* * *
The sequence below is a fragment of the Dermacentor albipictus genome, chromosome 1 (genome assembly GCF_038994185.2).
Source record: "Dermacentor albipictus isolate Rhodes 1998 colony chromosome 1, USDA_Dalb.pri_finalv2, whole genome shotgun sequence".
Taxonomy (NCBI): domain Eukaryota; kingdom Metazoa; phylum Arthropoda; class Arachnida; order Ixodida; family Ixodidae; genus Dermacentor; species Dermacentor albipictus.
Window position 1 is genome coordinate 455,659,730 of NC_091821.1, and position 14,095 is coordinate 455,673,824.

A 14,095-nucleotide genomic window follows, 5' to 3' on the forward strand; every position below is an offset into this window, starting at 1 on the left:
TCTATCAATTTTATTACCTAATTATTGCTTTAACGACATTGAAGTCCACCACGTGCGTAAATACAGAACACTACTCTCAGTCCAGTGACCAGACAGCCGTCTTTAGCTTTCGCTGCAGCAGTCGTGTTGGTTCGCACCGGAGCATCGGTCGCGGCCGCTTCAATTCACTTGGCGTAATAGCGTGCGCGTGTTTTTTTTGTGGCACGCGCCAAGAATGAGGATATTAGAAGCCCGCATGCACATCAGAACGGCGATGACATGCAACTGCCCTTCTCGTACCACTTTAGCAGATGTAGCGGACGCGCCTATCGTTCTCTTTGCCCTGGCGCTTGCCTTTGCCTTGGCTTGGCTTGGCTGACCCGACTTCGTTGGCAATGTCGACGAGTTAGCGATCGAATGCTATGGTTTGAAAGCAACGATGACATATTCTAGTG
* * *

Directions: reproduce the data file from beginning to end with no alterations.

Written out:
The sequence below is a fragment of the Dermacentor albipictus genome, chromosome 1 (genome assembly GCF_038994185.2).
Source record: "Dermacentor albipictus isolate Rhodes 1998 colony chromosome 1, USDA_Dalb.pri_finalv2, whole genome shotgun sequence".
Taxonomy (NCBI): domain Eukaryota; kingdom Metazoa; phylum Arthropoda; class Arachnida; order Ixodida; family Ixodidae; genus Dermacentor; species Dermacentor albipictus.
Window position 1 is genome coordinate 455,659,730 of NC_091821.1, and position 14,095 is coordinate 455,673,824.

A 14,095-nucleotide genomic window follows, 5' to 3' on the forward strand; every position below is an offset into this window, starting at 1 on the left:
TCTATCAATTTTATTACCTAATTATTGCTTTAACGACATTGAAGTCCACCACGTGCGTAAATACAGAACACTACTCTCAGTCCAGTGACCAGACAGCCGTCTTTAGCTTTCGCTGCAGCAGTCGTGTTGGTTCGCACCGGAGCATCGGTCGCGGCCGCTTCAATTCACTTGGCGTAATAGCGTGCGCGTGTTTTTTTTGTGGCACGCGCCAAGAATGAGGATATTAGAAGCCCGCATGCACATCAGAACGGCGATGACATGCAACTGCCCTTCTCGTACCACTTTAGCAGATGTAGCGGACGCGCCTATCGTTCTCTTTGCCCTGGCGCTTGCCTTTGCCTTGGCTTGGCTTGGCTGACCCGACTTCGTTGGCAATGTCGACGAGTTAGCGATCGAATGCTATGGTTTGAAAGCAACGATGACATATTCTAGTG